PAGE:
In the 1970s, social historians - many with roots in activist movements of the 1960s - dramatically transformed the focus and function of the discipline. They turned their studies to those most historically invisible, and challengedthe notion of historical objectivity. This graduate conference will focus on three different yet interrelated aspects of the relationship between history and activism:
Histories of activist groups, individuals, or causes from all time
periods and geographic locations are welcome.
History as activism may consider how the work of the professional
historian is activist, including theories of and methods for teaching,
writing, and mentoring.
Activists are welcome to submit papers on the use and relevancy of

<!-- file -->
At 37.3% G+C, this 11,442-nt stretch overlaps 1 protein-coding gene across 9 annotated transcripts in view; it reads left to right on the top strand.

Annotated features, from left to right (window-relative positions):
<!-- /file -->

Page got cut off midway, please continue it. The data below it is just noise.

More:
history to their work, especially considering how historians can make
their work more relevant and accessible to activists.
We hope to receive proposals from historians working not only on Europe and the Americas, but also on Asia, Africa, and Australia, in any historical period - including ancient, pre-modern, early modern and modern times.
Deadline for proposals: December 1, 2001.
Accepted panelists will be notified by January 15, 2002.
Conference Date: April 5-6 2002 at Columbia University, New York City
Opening Comments by Professor Eric Foner
Proposals should be 250 words and sent the address below or by email.
Department of History (Activism Conference)
Mail Code 2527
611 Fayerweather Hall
New York, NY 10027
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